What Separates an 8M Trader from a 40K one

Boris Schlossberg

I am not a big Shark Tank fan (and Mark Cuban while a very nice guy, is the luckiest SOB that ever lived having sold essentially a worthless website to Yahoo in the go-go 90’s and then had the presence of mind to have Goldman do wrapper on his stock thus preserving his billions when the whole party crashed).

But I digress.

Last night I saw Barbara Corcoran on the show who I admire very much for her hustle and no bs attitude and it reminded me of a recent interview she gave to Business Insider (Video here) in which she describes what separates the 40K a year salesperson from the 8M one.

Its not hard work.

Its not intelligence.

Its not personality.

Its the ability to take rejection and move on and try again.

What I love about Corcoran is that she does not sugarcoat the process. She does not get all “new age” and start spewing nonsense about overcoming pain of failure. She freely admits that it hurts to lose. In fact she states that the best salespeople feel the most pain, because they care the most about the deal. But once they let their frustration out they REFOCUS on the task at hand and try again.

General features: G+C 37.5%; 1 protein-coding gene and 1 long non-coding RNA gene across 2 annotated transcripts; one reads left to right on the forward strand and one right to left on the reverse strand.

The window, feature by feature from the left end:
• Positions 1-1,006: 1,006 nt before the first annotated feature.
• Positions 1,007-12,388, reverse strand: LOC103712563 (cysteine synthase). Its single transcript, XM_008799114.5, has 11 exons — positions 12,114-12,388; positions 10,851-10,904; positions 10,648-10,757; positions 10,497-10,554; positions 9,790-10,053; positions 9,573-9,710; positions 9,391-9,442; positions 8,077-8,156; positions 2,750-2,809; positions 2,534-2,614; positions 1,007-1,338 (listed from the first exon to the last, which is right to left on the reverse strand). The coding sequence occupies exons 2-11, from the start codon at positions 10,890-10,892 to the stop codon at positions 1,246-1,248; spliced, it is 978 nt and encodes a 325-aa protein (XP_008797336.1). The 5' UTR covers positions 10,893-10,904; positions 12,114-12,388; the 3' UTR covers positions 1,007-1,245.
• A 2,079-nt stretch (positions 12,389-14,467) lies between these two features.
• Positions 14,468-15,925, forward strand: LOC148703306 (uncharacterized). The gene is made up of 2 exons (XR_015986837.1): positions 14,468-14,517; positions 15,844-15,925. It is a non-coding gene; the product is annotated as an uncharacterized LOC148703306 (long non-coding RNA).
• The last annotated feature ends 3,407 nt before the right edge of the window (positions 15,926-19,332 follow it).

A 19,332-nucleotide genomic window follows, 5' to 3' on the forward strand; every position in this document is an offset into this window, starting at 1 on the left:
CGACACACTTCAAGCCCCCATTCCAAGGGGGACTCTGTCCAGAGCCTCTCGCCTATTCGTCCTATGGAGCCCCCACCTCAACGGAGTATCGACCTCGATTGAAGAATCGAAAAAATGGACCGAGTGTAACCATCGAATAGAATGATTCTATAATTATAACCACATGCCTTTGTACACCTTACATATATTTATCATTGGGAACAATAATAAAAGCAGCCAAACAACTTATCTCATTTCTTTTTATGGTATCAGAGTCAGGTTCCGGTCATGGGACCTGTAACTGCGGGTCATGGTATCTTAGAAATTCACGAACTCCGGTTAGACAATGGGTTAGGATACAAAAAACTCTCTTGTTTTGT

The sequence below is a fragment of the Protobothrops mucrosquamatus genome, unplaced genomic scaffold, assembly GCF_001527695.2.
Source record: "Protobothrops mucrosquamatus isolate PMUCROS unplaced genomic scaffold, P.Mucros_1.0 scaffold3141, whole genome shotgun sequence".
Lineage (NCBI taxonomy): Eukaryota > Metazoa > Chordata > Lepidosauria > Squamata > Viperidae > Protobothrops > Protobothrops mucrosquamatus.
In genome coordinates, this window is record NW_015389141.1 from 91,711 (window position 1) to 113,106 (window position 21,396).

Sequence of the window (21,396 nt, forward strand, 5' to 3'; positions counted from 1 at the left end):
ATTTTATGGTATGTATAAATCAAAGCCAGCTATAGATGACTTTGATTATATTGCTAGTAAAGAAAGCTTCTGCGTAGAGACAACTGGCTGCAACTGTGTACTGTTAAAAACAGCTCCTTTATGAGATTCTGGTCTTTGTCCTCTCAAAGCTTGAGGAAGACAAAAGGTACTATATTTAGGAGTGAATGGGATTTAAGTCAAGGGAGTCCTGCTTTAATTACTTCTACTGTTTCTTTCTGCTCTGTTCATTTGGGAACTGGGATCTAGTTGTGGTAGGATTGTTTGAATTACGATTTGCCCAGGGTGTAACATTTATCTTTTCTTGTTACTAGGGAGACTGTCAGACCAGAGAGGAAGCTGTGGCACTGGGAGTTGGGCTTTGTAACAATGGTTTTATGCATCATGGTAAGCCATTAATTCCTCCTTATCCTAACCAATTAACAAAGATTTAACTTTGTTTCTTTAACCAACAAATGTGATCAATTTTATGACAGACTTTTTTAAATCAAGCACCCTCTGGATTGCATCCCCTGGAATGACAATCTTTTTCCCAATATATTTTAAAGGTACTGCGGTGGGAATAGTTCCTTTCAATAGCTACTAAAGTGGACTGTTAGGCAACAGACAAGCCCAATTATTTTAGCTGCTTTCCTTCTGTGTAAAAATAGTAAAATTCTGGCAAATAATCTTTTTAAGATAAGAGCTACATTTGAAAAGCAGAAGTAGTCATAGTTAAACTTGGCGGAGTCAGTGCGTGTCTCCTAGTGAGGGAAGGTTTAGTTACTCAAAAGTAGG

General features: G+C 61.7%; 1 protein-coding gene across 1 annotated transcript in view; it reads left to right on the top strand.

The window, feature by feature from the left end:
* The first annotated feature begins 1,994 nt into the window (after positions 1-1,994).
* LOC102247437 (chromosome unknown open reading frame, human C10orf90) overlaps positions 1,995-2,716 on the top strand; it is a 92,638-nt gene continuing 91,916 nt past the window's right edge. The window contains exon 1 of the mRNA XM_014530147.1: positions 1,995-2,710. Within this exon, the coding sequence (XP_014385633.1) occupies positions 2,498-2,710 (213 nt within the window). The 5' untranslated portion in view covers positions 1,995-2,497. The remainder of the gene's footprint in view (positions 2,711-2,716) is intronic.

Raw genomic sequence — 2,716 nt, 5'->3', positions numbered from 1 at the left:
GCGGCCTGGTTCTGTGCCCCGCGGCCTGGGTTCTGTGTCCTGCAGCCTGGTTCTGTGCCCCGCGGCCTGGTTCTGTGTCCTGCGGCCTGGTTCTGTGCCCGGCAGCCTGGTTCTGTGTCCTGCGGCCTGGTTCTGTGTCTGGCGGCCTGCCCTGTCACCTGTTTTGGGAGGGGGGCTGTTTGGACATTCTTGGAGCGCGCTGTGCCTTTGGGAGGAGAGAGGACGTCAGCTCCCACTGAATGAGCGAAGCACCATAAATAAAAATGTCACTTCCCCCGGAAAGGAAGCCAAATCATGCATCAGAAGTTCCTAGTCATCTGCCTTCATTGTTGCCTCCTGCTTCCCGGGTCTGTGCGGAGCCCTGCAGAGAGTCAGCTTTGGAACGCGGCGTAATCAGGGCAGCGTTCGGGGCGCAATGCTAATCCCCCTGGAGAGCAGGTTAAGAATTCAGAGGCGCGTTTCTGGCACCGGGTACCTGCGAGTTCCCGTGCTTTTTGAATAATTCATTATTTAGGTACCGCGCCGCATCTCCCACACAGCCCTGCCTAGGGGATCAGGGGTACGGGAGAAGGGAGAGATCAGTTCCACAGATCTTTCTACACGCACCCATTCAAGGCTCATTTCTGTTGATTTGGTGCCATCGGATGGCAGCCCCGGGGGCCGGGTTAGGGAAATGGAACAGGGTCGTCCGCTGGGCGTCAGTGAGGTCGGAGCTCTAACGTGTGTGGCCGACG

A while back I wrote about the great NJ Devils goalie Martin Brodeur who minded the nets for 20 years. What made him a unique athlete wasn’t that he was quicker, stronger or bigger than other goalies, but that he was able to come back from a loss. Usually goalies are very rattled by bad games and one bad game can turn into many. Brodeur was unusual in that he could shake off a bad performance and become an impenetrable wall the next day.

What is interesting about winning performance in these fields is that is highly contingent on psychology rather than technique and that is why the lessons of Barbara Corcoran and Martin Brodeur are so applicable to trading. More than any other human activity trading is the essence of psychology. Let’s be honest. Technique while important, will never, ever be the sole determinant of your success. The market is just too volatile and too random for anything to work well all the time.

Yet as traders we spend all our time working on technique and almost no time considering our own psychology. But when we look back at all our losses -- what caused them? Bad technique? Rarely. It was mostly bad psychology as one or two losing trades spiraled into a flurry of self destructive behavior that ended up with an empty account. That’s why if you want to be a successful trader care much less about your technique and consider carefully your psychology on EVERY SINGLE TRADE. Your trading will improve markedly.